I am asked a lot of questions about retirement: Where should I save for retirement? Should I use a 401(k) or a Roth IRA? Can I do both? What’s a Roth 401(k)? How do I find out about my company match? I have a 403(b), what’s that? These are all great questions and today I want to break down the different ways to save for retirement and which one (or two) ways might be the best for your situation.
What’s the difference between a 401(k) and a Roth IRA?
A 401(k) is an employer sponsored retirement plan. You make contributions through your paychecks and those contributions are deducted before your company takes out taxes. (This is described as a “pre-tax” contribution). A 403(b) is very similar to a 401(k) but this type of account is for employees of nonprofits and government agencies.
An IRA stands for Individual Retirement Account. Therefore, you can have any type of IRA (Roth IRA, Traditional IRA, or Rollover IRA) at any brokerage firm and it is not tied to your employer. When the word Roth is put ahead of IRA or 401(k) it means that you pay taxes on the contributions up front. For example, you receive your paycheck and then you make a $200 contribution to your Roth IRA (you already paid taxes when you received your paycheck, therefore it is funded with after-tax dollars or “post-tax” contributions).
By contributing to a 401(k) today, you get a tax benefit this year and then your contributions grow tax free, but when you withdraw the money in retirement, you have to pay taxes on your distributions. A Roth IRA works in the opposite way: you pay the taxes up front but then the money grows tax free and when you withdraw the money in retirement, you don’t have to pay taxes.
Take Advantage of Free Money
The best way to start saving for retirement is by taking advantage of your company match. Some employers offer a company match and some don’t, but it’s worth calling up your Human Resources department or looking in your company benefits package to see what your company offers. Always contribute at least enough to your 401(k) to get your full company match. For example, if your company matches 50% of the first 6% percent, then you want to contribute at least 6% so you earn the 3% match. This is one of the few times in life where you can get free money – don’t pass it up!
It All Comes Down To Taxes
Once you’re contributing enough to earn your full company match in your 401(k), then it’s time to look at your tax bracket. The higher your tax bracket, the bigger tax benefit you receive in your 401(k). So if you’re in the 35% tax bracket then you’ll probably want to contribute the maximum to your 401(k), which is $17,500 per person, per year for 2013. If you earn $200,000 but contribute $17,500 to your 401(k) then you’ll only pay taxes on $182,500. However, if you’re in a lower tax bracket like the 15% or 25% bracket, then you might want to contribute to a Roth IRA, especially if you think you’ll be in a higher tax bracket in the future. Since you fund your Roth IRA with after tax dollars, you may be better off contributing to your Roth IRA now and then you won’t have to pay taxes when you withdraw the money from your Roth IRA in retirement. If your company doesn’t offer an employer match on your 401(k), you might want to skip it and head straight for the Roth IRA. You can contribute a maximum of $5,500 per year to a Roth IRA for 2013.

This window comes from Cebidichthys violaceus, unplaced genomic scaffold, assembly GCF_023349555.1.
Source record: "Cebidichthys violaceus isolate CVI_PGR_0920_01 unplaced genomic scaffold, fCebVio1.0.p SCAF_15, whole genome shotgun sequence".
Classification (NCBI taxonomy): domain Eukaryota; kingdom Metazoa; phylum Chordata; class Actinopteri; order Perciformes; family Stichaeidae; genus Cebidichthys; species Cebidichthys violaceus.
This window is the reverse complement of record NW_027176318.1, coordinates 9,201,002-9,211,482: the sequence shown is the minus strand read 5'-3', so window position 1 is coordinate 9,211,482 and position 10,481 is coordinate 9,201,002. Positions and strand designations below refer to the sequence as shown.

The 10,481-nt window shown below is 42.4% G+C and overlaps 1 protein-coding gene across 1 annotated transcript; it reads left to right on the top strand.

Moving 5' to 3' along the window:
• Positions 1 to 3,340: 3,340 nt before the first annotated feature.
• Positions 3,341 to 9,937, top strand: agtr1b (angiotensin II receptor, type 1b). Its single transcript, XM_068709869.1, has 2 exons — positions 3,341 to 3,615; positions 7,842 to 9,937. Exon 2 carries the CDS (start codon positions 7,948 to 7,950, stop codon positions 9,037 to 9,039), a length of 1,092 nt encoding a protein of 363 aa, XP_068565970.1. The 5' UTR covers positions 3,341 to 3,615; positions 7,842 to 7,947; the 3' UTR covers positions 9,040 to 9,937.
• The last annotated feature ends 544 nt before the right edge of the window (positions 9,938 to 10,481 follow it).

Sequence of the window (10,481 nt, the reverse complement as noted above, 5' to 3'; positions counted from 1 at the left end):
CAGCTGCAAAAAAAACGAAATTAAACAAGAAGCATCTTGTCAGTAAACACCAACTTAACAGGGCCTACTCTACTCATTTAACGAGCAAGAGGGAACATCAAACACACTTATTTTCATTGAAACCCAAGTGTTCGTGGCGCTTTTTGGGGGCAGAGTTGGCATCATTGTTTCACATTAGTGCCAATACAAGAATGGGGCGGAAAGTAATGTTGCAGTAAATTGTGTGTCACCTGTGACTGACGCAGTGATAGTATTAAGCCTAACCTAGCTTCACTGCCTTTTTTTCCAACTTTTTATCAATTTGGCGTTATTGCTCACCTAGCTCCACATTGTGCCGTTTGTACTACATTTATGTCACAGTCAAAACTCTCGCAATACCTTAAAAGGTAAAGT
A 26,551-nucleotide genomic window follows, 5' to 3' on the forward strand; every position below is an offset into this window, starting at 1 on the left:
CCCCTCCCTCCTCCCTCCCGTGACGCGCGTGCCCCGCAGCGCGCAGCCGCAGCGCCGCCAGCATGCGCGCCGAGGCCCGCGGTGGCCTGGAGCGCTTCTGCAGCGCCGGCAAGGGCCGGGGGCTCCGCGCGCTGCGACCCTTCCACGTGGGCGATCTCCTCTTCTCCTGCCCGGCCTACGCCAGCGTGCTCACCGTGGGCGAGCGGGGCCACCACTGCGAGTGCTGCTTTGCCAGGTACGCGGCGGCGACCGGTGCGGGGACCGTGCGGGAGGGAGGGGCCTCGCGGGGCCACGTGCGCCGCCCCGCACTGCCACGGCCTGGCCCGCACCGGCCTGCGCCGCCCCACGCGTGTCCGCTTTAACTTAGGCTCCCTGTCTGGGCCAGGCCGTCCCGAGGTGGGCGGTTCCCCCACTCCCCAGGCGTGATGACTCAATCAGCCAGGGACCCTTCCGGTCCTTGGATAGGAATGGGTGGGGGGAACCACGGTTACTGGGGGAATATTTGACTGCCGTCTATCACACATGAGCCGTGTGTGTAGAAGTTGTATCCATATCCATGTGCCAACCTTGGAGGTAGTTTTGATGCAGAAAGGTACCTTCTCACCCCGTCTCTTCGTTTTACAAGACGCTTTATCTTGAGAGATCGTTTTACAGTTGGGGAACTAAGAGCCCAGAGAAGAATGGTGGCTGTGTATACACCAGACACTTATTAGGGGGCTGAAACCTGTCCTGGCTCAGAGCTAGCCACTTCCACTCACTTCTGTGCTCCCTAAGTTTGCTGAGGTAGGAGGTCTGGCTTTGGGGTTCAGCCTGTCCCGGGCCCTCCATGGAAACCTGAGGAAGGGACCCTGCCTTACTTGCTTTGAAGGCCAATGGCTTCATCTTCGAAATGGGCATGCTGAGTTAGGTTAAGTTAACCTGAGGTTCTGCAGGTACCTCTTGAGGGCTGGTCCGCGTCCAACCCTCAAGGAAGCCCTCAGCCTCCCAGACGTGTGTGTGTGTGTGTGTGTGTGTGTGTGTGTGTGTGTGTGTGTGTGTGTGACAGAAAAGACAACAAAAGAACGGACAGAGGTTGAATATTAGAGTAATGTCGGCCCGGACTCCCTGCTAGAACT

Can Anyone Contribute to a Roth IRA?
No. You have to have earned income. For example: if you are a full-time student and you don’t have a job, then you can’t contribute to a Roth IRA. (Unless your spouse has earned income, in which case, you may qualify). Also, there are income limits in order to qualify. If you are single and you make more than $127,000, you don’t qualify to make Roth IRA contributions. If you are married and make more than $188,000, you and your spouse make too much money to qualify for Roth IRA contributions. (This number is based on your Modified Adjusted Gross Income (MAGI) which you can find on your tax return).
I’m Gen Y. Isn’t it always best to contribute to a Roth IRA?
Not necessarily. Some people make the argument that tax brackets will be higher in the future so if you’re young you should always contribute to a Roth IRA or Roth 401(k) because you will pay more in taxes later, but we don’t really know what tax rates will be in the future. I think that having some tax-deferred money (in a 401(k) or IRA) and some money in a Roth is a good thing because it will allow you to have different “tax buckets” in which to pull your money from in retirement. The higher your tax bracket the more I encourage you to contribute to a 401(k) whereas if you’re in a lower tax bracket, I highly encourage you to contribute to a Roth IRA.
Don’t Wait! Just Start!
The biggest error I see Gen Y make is to wait to start saving for retirement. Some people won’t start a Roth IRA because it takes more effort to open the account and it’s easier for them to just sign up for their 401(k). If that’s you, then do that! Sign up for your 401(k) today! If you’re already contributing, then increase your contributions by 1% today! What are you waiting for? Small changes add up to big results over time. Just start!
If you’re interested in learning more about Smart (and Easy!) Retirement Planning for Millennials, we are launching a course this summer. Get on the waitlist now!